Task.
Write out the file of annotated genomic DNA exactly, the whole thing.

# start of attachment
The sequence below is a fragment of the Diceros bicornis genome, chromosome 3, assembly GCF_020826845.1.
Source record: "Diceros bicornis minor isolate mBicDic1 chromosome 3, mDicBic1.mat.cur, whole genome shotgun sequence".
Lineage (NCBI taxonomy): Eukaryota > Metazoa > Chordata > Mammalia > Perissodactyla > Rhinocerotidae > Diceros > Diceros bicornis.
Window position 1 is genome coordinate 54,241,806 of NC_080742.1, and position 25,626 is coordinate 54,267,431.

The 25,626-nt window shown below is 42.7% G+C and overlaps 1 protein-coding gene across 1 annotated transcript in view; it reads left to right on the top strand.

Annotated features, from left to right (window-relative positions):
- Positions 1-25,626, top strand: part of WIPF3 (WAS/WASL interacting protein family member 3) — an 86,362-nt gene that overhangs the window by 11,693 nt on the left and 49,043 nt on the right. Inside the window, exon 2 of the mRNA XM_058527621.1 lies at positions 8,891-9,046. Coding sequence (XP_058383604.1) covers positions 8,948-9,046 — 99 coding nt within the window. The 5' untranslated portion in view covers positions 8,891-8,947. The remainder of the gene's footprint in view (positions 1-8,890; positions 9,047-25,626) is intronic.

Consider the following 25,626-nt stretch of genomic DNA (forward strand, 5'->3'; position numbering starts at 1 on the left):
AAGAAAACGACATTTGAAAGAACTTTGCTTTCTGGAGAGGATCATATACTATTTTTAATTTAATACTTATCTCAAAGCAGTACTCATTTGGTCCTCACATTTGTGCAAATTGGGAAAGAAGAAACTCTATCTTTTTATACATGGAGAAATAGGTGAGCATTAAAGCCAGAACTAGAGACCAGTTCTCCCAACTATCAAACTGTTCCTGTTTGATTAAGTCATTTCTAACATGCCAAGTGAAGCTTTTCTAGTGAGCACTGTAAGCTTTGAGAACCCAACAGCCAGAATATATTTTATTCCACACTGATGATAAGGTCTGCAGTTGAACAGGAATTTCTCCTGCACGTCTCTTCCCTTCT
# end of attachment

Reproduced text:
The sequence below is a fragment of the Diceros bicornis genome, chromosome 3, assembly GCF_020826845.1.
Source record: "Diceros bicornis minor isolate mBicDic1 chromosome 3, mDicBic1.mat.cur, whole genome shotgun sequence".
Lineage (NCBI taxonomy): Eukaryota > Metazoa > Chordata > Mammalia > Perissodactyla > Rhinocerotidae > Diceros > Diceros bicornis.
Window position 1 is genome coordinate 54,241,806 of NC_080742.1, and position 25,626 is coordinate 54,267,431.

The 25,626-nt window shown below is 42.7% G+C and overlaps 1 protein-coding gene across 1 annotated transcript in view; it reads left to right on the top strand.

Annotated features, from left to right (window-relative positions):
- Positions 1-25,626, top strand: part of WIPF3 (WAS/WASL interacting protein family member 3) — an 86,362-nt gene that overhangs the window by 11,693 nt on the left and 49,043 nt on the right. Inside the window, exon 2 of the mRNA XM_058527621.1 lies at positions 8,891-9,046. Coding sequence (XP_058383604.1) covers positions 8,948-9,046 — 99 coding nt within the window. The 5' untranslated portion in view covers positions 8,891-8,947. The remainder of the gene's footprint in view (positions 1-8,890; positions 9,047-25,626) is intronic.

Consider the following 25,626-nt stretch of genomic DNA (forward strand, 5'->3'; position numbering starts at 1 on the left):
AAGAAAACGACATTTGAAAGAACTTTGCTTTCTGGAGAGGATCATATACTATTTTTAATTTAATACTTATCTCAAAGCAGTACTCATTTGGTCCTCACATTTGTGCAAATTGGGAAAGAAGAAACTCTATCTTTTTATACATGGAGAAATAGGTGAGCATTAAAGCCAGAACTAGAGACCAGTTCTCCCAACTATCAAACTGTTCCTGTTTGATTAAGTCATTTCTAACATGCCAAGTGAAGCTTTTCTAGTGAGCACTGTAAGCTTTGAGAACCCAACAGCCAGAATATATTTTATTCCACACTGATGATAAGGTCTGCAGTTGAACAGGAATTTCTCCTGCACGTCTCTTCCCTTCT